Sunday, December 9, 2018

Spreadtrum - now Unisoc - has finally started its upward journey with its SC9863A chip. Either it's already there or it's now very close to the point where its cheap chips will finally become decent enough or good enough that they'll finally start to be incorporated by mainstream smartphone and device manufacturers.

  • There's no other purely ARM Cortex-A55 SoC on the market currently. Which is surprising considering there were/are several purely ARM Cortex-A53 chips, and A55 is the successor to A53. But the point here is that there was a market gap that Unisoc's chip has filled - at least until others release pure A55 processors.
  • Good GPU.
  • Though use of 28 nm manufacturing process is a shame [they should've used at least 16 nm and preferably 14 nm], all 8 cores are A55 and not A57/A72/A73/A75/A76, so power consumption shouldn't be too high. Still, had they used 14 nm, the chip's power consumption would've become a strong point.
  • 1.6 GHz isn't stellar of course, but it's certainly good enough for casual usage, especially if the OS is a pure version devoid of unnecessary layers/skins [and optimally compiled and configured].
  • The stunning success that MediaTek has achieved in the last 1-2 years, and particularly with its Helio P60 SoC should serve as a cautionary tale for Qualcomm. It's only a matter of time before Unisoc has its own Helio P60 moment. Obviously it's tough to digest that the excellent Helio X30 failed.
  • Obviously Unisoc needs to market itself and its products better. For example, the webpage for its older SC9832E product highlights "VoLTE, ViLTE, VoWiFi", but the page for its latest chip doesn't, making you feel like it might be missing these.



Wednesday, April 4, 2018

Wednesday, March 28, 2018

Tuesday, January 16, 2018

Sunday, January 14, 2018

Wednesday, March 29, 2017

Enforcing equal pay for men and women will lead to a reduction in hiring of females

Females are paid less, on average, not due to any kind of discrimination, but because they genuinely work less [produce less output per unit time for the employer] and because they generally like to work in less demanding and less skill-hungry jobs. Maternity and also monthly cycles combined with limited physical strength/stamina/endurance and reduced other abilities mean lower productivity. Female employees are also costlier to maintain - extra security has to be provided due to their inherent vulnerability to female-specific crimes, and so on.

Naturally, in order to maintain the "cost per unit of work received" parameter, they must be paid less per month. A fact that everyone - including women themselves - knows but people fear stating publicly is that women are hired primarily to add glamour/oomph for the real workhorse male co-workers and/or for the predominantly male audience/customers [whether it be in the military or in a strategy consulting firm or a hotel or an airline or in a movie], or they are hired when the employer needs a worker who works 0.5-0.75 times a male worker and is paid 0.5-0.75 times. Not hiring anyone means 0 work and 0 pay - not acceptable. Hiring a male means 1.0 work and 1.0 pay. But what if the production need is only 0.5-0.75 units of work? Here's where women can sometimes fill the gap.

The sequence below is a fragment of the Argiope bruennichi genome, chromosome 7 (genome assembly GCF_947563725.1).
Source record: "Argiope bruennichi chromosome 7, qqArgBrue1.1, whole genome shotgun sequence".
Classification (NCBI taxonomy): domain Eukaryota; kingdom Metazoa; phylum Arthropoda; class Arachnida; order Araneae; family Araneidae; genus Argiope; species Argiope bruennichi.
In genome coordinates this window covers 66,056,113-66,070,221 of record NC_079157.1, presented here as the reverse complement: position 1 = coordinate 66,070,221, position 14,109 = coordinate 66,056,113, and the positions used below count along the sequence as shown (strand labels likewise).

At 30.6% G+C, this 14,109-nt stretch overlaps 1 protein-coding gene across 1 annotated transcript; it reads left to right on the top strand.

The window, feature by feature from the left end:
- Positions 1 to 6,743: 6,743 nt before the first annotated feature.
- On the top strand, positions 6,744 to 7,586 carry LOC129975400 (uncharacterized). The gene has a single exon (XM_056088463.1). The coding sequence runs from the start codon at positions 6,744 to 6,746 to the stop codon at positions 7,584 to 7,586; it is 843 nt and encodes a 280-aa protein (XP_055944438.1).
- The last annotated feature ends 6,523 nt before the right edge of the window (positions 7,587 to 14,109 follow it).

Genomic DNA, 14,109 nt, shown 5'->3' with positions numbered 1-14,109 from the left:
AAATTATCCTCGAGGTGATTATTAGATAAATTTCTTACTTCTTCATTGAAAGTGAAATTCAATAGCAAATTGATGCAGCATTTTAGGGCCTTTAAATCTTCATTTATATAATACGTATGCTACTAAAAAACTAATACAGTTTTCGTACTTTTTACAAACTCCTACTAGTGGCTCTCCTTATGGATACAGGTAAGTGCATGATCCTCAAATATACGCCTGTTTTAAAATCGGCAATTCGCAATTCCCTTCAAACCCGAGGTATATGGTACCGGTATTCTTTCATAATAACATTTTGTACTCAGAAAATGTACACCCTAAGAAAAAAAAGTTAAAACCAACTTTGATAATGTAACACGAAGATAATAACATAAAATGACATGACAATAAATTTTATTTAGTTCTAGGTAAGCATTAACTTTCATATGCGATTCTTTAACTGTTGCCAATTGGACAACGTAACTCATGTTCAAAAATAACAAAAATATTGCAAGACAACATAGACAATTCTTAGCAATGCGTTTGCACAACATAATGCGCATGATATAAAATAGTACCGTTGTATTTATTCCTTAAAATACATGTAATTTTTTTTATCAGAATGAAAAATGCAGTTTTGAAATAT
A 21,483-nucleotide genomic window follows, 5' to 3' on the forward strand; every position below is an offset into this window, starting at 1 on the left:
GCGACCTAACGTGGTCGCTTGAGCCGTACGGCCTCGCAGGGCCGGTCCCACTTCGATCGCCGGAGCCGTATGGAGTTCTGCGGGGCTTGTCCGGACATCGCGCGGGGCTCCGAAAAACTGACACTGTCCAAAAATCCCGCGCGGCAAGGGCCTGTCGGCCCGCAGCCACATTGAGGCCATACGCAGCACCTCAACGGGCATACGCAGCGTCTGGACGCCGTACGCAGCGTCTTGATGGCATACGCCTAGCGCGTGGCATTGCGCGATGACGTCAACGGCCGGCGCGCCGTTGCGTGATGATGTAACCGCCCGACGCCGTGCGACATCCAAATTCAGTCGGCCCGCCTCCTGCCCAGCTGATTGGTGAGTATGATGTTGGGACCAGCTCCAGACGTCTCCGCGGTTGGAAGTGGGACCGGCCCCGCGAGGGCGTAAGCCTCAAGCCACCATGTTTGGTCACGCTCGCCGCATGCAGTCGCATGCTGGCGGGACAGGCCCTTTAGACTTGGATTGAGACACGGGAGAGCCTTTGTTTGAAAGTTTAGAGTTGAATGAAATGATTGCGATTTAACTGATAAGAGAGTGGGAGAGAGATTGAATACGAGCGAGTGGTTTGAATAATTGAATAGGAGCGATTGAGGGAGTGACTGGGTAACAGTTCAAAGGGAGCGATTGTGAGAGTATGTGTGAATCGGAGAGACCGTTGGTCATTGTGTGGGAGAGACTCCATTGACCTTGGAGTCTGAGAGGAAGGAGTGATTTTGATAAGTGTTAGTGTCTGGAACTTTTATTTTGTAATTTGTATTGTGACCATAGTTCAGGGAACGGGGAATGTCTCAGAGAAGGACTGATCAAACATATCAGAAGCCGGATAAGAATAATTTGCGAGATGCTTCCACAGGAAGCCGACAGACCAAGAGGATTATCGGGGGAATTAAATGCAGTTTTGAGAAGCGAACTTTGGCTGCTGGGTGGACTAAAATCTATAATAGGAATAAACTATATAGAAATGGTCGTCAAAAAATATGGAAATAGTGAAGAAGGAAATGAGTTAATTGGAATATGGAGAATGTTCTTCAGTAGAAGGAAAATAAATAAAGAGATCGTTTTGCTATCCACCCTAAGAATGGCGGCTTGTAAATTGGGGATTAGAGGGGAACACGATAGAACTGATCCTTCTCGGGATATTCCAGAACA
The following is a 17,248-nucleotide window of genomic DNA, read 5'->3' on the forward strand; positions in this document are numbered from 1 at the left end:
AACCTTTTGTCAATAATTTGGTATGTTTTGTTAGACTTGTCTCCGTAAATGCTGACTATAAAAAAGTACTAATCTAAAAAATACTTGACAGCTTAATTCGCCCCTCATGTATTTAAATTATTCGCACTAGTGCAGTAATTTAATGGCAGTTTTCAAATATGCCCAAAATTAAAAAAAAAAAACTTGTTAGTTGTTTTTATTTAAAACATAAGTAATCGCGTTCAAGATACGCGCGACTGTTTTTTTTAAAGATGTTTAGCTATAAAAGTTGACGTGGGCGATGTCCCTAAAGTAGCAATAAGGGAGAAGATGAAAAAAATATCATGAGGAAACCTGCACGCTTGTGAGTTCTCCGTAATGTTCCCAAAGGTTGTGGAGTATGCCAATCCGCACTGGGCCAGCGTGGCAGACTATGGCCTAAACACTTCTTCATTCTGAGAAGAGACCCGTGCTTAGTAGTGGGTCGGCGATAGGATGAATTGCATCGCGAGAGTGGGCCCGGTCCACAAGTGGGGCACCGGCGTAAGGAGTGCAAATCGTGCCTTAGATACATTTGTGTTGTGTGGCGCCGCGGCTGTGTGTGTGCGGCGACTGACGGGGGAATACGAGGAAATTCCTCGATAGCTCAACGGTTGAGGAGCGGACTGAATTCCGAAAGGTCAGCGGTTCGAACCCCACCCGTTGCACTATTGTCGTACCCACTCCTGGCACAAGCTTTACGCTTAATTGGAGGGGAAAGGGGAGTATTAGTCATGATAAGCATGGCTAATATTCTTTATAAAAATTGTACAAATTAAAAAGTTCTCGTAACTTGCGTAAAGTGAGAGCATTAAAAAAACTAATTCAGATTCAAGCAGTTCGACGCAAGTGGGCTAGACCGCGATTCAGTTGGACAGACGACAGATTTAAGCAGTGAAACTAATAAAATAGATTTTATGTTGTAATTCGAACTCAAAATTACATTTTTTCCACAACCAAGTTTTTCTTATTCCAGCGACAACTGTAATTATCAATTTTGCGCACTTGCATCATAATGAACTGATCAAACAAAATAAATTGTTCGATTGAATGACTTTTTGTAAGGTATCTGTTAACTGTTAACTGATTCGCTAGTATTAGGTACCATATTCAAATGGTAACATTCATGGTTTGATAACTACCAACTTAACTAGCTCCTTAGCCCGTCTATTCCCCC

So if you force companies to pay women equally, they'll see little, if any, benefit in hiring women. Why get less bang when you're gonna spend the full buck, after all? Women employment will fall [unless, of course, like every other place, women beg for quotas to compensate for a lack of an economic case for hiring them].

Friday, October 21, 2016

Ajay Devgan's Shivaay is going to blast and explode on the box office like a thermonuclear bomb :D

Even after watching its trailer several times, you don't understand one bit what exactly the movie is all about. Folks who've cleared such a trailer for release likely would make a poor movie, hence the feeling that Shivaay is going deep down into the ocean.

Sunday, May 8, 2016

Current fares of international long-distance phone calls - the epitome of telecom carrier greed and bureaucracy, as we know these today - will be completely undone due to both Internet-based "free" calling services in Skype, LINE, WhatsApp, Viber, KakaoTalk, etc., and also due to the avaricious pricing of IDD/ISD calls that prevails today.

Outrageous and frankly unbelievable pricing of ISD calls and data as shown in the webpages below - and this is happening in 2016 - will come back to haunt and bite mobile companies.




Update [20-May-16]: On the other hand, I sometimes feel that a guy who spends anywhere from INR 1-2 lacs on a family trip/vacation to Singapore or Thailand will probably be comfortable and maybe happy to pay a [relatively] small amount of INR ~2,500 to get free incoming calls as well as a few GBs of data and a few hundred minutes of outgoing calls to India. Compared to the thousands of rupees that are charged for even little things on a foreign vacation, this seems like a paltry amount.


Sunday, November 15, 2015

Flipkart seems to be the weaker one against Amazon and Snapdeal - it could be the one to fall

Increasingly, Flipkart isn't able to serve my online shopping needs [link 1, link 2]. I visit it only to check prices, but it increasingly isn't able to convert me into a buyer. I'm a frequent online buyer, and I buy from several places - Snapdeal, Amazon, Pepperfry, Jabong, Myntra, etc. I have a pretty good feel of which website has what strengths and weaknesses. It increasingly appears to me that Flipkart is weak when it comes to making me click the Buy button.

Sunday, April 14, 2013

Good ideas eventually come back

A good idea that's executed improperly or executed at the wrong time won't die. It'll eventually come back at the right time and in the right form by someone. For it's fundamentally a good idea. Examples include the Newton MessagePad and the Sony Glasstron.